Eliica, The Future in a Car

Eliica, The Future in a Car

"Eliica" Electric-vehicleDevelopment Project


Faculty of Environment and Information Studies

Drive it, and you'll understand

Vanguard:Shimizu,Hiroshi“Seeing is believing,” or, as weprefer to call it in the auto industry, “driving is believing,”points out the leader of the development project, Professor HiroshiShimizu of the Faculty of Environment and Information Studies.Professor Shimizu is trying to explain the super eco car calledEliica in a nutshell. Eliica is a complete electric vehicle, a motorvehicle that has lots more things under its hood than you canimagine. If you just call Eliica an “electric car” most peoplemight imagine a motorized golf cart. But this vehicle completelyoverturns the notion of a slow-moving motorized vehicle. The Eliicawas originally designed to run at a maximum speed of 400km/h. Iteasily hits a top speed of 370km/h in no time. The feeling ofacceleration in this car may go beyond your imagination. Evaluatingits acceleration Professor Shimuzu concludes, “The feeling ofacceleration is intense! No shifts or interruptions… just smoothacceleration all the way through.” To find sleek, flowing contoursin an electric car and feel, on acceleration, the sense of gravityslipping away is just inconceivable in a gasoline car. “Driving isbelieving” sums it up. Drive it, and you'll understand. The carbrings the future at your doorsteps. “All boys love cars,”Professor Shimizu intones. When we were little we all dreamed aboutour ideal future. This high performance electric car, the Eliica,makes your heart race in exactly the same way as when we were young.

I love cars more than anything else

Vanguard:Shimizu,HiroshiBeing asked what other means oftransport he liked, Professor Shimizu said, “There isn't any other.I just love cars.” It is probably fair to say that now that theEliica is complete makes it the happiest moment in ProfessorShimizu's life. But it has taken thirty years of painstaking devotionfor this to come true. When Professor Shimizu was studying at theSchool of Engineering he always dreamed of becoming an automotiveengineer. He was one of the many baby boomers who joined the workforce when Japanese driving culture was drawing heavy criticism fromall quarters for its high traffic accidents and increasing airpollution. Professor Shimizu hesitated to enter the automotive worldand pursued his study in the field of applied physics to begin withthe basics. In graduate school, he studied about lasers, which werethen considered both pioneering and cutting-edge research. Upongraduation he joined the National Institute for Environmental Studiesin the Ministry of the Environment, where he participated in thedevelopment of a system that employed laser light to measure airpollution. The development of the laser light system proceededsmoothly and he gained the satisfaction of designing somethingspecial and useful. It is perhaps ironic that Professor Shimizu gothis start as a researcher developing machines to measure airpollution, invariably referred to as the Achilles' heel ofgasoline-powered cars. But as he pursued his studies in environmentalpollution, he soon realized that measuring air pollution was not thesame as fixing it. At last he came to a conclusion that the mostenterprising way to overcome air pollution was to develop anemission-free electric car. At this time most experts in theautomobile industry were aware that eliminating CO2 emission wouldundoubtedly improve the environment. But nobody was ready to take thenext step. But Professor Shimizu felt that knowing the answer withouttaking action was meaningless. “There's no point in switching toelectric cars unless they're better than gasoline cars in some way.All developments in manufacturing are driven by this very process ofindustrialization,” Professor Shimizu argued.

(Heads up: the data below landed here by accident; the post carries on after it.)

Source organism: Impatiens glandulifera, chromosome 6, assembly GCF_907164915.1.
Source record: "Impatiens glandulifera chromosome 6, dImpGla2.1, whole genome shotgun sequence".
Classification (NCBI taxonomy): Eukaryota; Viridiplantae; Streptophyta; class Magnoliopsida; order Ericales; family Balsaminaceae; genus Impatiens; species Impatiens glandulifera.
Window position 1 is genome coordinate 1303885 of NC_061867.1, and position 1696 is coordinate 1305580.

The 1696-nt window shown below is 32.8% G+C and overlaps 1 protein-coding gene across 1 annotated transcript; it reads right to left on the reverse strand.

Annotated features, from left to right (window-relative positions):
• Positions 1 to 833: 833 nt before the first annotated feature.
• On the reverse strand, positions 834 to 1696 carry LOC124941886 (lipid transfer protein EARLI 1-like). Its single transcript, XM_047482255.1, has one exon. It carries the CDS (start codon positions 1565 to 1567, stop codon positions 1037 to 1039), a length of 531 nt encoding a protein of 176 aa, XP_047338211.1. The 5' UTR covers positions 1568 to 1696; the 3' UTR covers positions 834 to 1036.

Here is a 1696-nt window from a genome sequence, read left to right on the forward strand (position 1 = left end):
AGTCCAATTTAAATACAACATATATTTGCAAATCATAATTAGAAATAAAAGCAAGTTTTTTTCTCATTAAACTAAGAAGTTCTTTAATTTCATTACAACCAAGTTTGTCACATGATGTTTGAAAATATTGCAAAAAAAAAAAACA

Always five years away